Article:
I was born in Minnesota and I have raised my own children here. It is a four season state where the months are disproportionately divided. Our winters are long and bitter affairs where we natives spend a great deal of time comparing the current one to epic ones of the past. People like to commemorate the Armistice Day blizzard that was able to sneak out of nowhere and strand those who were out with their cars and kill the unsuspecting hunters who having the day off had headed out in their shirt sleeves before the weather turned. The Halloween Blizzard of 1991 is still a fresh memory in the minds of many and is likely to be used for comparative purposes for generations to come.
July isn’t even over yet and you might wonder why I am talking about winter. I’m from Minnesota and that’s what we do. Sure it’s July and we have weeks of potential stifling heat but will be reminded by Fair time (our Fair is so great you don’t have to insert State in front of it to let folks know what you’re talking about) that “It’s not the heat, it’s the humidity” which could be our state motto were it not for the fact that it does not mention snow. The summer brings the heat, the humidity and the mosquitoes which are worst about dusk each evening and whose buzz in your tent or cabin can drive you nearly as crazy as the intense itch and welt that their bites cause. They never travel alone and though they have always been an annoying part of summer there are certain diseases they carry that make them more of an issue today than I recall as a child. Disease carrying insects come in the tick variety here as well and you have not been in Minnesota long if you don’t know someone who has been impacted by Lymes disease which can have a long term impact on ones health.
Fall is the perfect time of year in Minnesota for me, it is the briefest in length and the showiest if given the opportunity. An ill timed rainstorm or early snowfall can strip our many variety of trees of their leaves before they have the chance to show off their magical color changes. The nights are cool and the days are sunny, a weekend drive can take you to a pumpkin patch or apple orchard. It is football weather.
Our seasons in Minnesota are indeed not just passing months and weather changes, our seasons are in fact divided among athletic seasons as well. Certainly there are the pro seasons, which for some reason seem to have expanded over the years so that they all seem to have extensive overlap. Our evening news last night just featured the Vikings moving into training camp, seems like the NHL just wrapped up and baseball is in full swing (yes, I meant to say that). A sure sign of the final blizzards of the year and that spring will truly be coming again comes from our high school athletics, the March tournaments for basketball and hockey are as much meteorological events as they are sporting competitions. The treacherous weather combined with school buses of athletes and fans coming to the metropolitan area from our smaller towns where the community shuts down when their boys or girls make it to “The State Tourney” make for excellent conversation from reporters and neighbors alike. I’ve come to learn that the tradition of watching televised high school sports is primarily reserved for those whose home teams have been to the tourney or former high school athletes who dreamed of the opportunity.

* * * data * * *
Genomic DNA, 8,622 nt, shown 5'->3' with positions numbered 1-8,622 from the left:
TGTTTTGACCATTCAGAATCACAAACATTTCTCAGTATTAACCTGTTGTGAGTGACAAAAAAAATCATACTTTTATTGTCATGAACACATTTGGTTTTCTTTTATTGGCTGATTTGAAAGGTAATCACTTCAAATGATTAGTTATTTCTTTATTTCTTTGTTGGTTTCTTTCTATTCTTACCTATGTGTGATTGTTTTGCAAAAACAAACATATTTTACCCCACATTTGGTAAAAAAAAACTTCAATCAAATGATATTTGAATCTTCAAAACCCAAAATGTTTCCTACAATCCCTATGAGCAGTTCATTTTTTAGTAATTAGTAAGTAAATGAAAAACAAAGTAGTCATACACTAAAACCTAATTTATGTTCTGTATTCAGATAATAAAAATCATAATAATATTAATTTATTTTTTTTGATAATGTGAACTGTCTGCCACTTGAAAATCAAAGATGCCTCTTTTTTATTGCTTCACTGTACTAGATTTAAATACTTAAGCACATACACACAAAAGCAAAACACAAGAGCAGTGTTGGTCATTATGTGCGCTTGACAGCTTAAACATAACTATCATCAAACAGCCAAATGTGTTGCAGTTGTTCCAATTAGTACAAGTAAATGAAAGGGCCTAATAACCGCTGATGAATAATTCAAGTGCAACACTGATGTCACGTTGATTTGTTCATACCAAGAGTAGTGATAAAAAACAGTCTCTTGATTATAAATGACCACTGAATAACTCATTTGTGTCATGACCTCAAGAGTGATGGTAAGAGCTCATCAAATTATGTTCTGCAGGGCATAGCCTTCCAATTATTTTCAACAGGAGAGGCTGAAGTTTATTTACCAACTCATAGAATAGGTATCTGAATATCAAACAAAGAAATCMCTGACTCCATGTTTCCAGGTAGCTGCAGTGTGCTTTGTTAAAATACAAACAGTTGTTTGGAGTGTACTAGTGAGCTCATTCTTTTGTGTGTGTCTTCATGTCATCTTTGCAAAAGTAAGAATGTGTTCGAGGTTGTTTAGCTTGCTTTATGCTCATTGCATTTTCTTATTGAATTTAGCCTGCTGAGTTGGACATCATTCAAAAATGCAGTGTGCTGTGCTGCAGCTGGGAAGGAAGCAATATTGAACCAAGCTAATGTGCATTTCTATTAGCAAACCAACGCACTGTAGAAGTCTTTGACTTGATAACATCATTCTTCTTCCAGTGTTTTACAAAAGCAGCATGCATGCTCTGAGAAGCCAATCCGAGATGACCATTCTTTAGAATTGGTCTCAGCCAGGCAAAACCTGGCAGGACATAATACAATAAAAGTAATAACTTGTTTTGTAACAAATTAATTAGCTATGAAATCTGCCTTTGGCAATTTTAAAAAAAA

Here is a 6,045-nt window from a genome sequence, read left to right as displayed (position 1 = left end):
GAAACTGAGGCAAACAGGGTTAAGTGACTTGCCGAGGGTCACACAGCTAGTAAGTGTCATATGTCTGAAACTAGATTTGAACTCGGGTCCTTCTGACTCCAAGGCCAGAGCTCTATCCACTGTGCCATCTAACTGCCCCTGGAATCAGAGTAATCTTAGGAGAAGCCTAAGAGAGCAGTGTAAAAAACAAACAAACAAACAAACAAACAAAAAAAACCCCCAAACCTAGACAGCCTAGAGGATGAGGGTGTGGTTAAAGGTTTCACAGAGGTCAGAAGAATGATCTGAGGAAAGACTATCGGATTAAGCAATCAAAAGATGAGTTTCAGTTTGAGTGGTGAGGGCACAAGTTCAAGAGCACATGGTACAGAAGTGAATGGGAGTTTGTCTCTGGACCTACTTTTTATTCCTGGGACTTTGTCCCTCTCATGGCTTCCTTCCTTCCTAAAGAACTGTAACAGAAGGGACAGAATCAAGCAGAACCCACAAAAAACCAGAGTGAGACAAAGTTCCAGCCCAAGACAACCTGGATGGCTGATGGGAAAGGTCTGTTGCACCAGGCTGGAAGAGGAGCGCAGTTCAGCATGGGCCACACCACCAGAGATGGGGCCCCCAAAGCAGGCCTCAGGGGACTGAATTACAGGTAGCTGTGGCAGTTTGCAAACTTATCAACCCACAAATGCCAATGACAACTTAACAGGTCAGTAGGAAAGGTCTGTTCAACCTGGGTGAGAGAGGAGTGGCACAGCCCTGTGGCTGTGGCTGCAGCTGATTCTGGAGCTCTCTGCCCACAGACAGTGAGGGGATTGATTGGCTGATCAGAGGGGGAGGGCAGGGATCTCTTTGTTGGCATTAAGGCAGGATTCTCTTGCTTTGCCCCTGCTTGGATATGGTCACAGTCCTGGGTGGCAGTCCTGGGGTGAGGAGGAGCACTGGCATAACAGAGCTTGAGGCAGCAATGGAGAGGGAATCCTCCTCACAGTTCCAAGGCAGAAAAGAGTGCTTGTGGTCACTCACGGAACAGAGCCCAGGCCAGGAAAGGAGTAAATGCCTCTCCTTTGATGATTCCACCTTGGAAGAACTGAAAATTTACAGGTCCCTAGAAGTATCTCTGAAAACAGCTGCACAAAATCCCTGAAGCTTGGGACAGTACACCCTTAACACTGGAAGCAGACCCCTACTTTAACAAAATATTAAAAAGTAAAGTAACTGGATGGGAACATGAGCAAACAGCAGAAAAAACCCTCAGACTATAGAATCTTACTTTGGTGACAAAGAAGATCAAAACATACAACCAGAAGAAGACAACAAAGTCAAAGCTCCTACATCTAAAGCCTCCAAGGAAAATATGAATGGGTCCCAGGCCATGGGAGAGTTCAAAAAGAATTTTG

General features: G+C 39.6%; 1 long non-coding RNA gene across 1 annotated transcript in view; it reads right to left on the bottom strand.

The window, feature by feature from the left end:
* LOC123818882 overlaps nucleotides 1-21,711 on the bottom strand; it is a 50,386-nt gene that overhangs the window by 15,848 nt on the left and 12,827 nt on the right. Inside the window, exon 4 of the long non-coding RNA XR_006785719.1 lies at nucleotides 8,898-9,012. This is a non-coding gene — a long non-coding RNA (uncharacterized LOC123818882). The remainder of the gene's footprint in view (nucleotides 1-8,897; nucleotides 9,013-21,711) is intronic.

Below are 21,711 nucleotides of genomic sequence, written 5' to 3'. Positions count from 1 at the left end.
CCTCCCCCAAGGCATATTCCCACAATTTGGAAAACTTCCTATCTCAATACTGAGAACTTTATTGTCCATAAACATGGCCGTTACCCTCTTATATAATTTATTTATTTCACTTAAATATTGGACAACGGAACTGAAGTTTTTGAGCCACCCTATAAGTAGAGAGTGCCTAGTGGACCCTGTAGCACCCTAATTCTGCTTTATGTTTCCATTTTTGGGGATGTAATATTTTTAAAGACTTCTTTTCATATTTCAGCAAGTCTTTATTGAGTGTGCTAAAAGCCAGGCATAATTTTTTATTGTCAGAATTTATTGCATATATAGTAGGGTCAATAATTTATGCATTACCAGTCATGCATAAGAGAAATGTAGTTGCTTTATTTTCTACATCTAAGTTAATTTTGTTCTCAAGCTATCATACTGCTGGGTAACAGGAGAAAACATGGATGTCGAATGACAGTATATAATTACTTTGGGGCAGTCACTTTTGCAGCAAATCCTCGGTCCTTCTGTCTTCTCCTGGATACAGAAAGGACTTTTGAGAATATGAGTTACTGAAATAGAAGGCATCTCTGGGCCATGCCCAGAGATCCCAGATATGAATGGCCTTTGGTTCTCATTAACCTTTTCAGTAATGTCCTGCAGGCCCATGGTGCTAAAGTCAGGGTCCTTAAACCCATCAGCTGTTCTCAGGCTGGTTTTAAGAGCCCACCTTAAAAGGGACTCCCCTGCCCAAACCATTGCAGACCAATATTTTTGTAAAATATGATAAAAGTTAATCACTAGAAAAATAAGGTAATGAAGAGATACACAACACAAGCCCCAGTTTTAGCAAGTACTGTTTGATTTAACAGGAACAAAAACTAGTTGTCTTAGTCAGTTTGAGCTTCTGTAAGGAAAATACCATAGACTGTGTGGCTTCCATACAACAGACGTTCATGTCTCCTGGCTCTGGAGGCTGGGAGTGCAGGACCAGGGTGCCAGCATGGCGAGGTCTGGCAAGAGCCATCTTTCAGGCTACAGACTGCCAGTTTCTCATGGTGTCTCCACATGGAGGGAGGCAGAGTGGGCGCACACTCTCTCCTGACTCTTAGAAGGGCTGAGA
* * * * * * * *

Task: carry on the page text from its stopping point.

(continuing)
Spring is the season we wait for so intently, the one you dream of on a day when you are clearing snow for the umpteenth time during the same weather event. It is the promise of warmer weather and the knowledge that the man made mountains of snow created in the giant parking lots of malls and superstores will in fact recede to reveal their content of discarded bags, fast food wrappers and Starbuck’s cups. It is the tricky time of year when farmers speak and we learn that we have either too much or not enough rain for this years crops. The melting snow combined with spring storms can result in swollen rivers, overflowing lakes and flooding. For some communities instead of summer street dances to commemorate their unique crop or fictional characters spring could be called “Sandbagging Days”. Men, women and children are called into active duty as fortresses are built to protect homes, businesses and civic buildings from eminent water damage.
Beyond the dangers of flooding and freezing we have our share of tornadoes. The unique aspect of having a tornado in the Land of 10,000 Lakes is their ability to dip into a body of water and then dump their load in another location. Who can forget the 1981 tornado that damaged the band shell and picnic shelter at Lake Harriet in Minneapolis, taking a dip in the lake and then heading over to Har Mar Mall near the Fair Grounds (yup, that Fair) and dropping a bunch of fish in the parking lot? Who can forget? Not a Minnesotan, we live for that sort of story to add to our local lore. We wonder about harnessing that capability and using it to extinguish forest fires which are another seasonal disaster that can happen in a place as heavily forested as Minnesota.
I have lived in other states on a short-term basis and have friends who were raised here who now live in a single climate area and miss the seasons. Each winter as a Minnesotan ages they question their capability to live here forever. I know my musings may not be sanctioned by the state tourism board and I may have portrayed that between insects and natural disasters you would really be taking a risk to visit. That truly is not the case. Read polls and they will indicate we are a golf-crazy, bike friendly, literate bunch with fine restaurants, corporate headquarters, great theater, comedy and other performance venues. People here tend to be nice, though we argue about politics and religion, but only because we care and are engaged. If you have never been here, I encourage you to come. Our Fair is next month, come get a food item on a stick.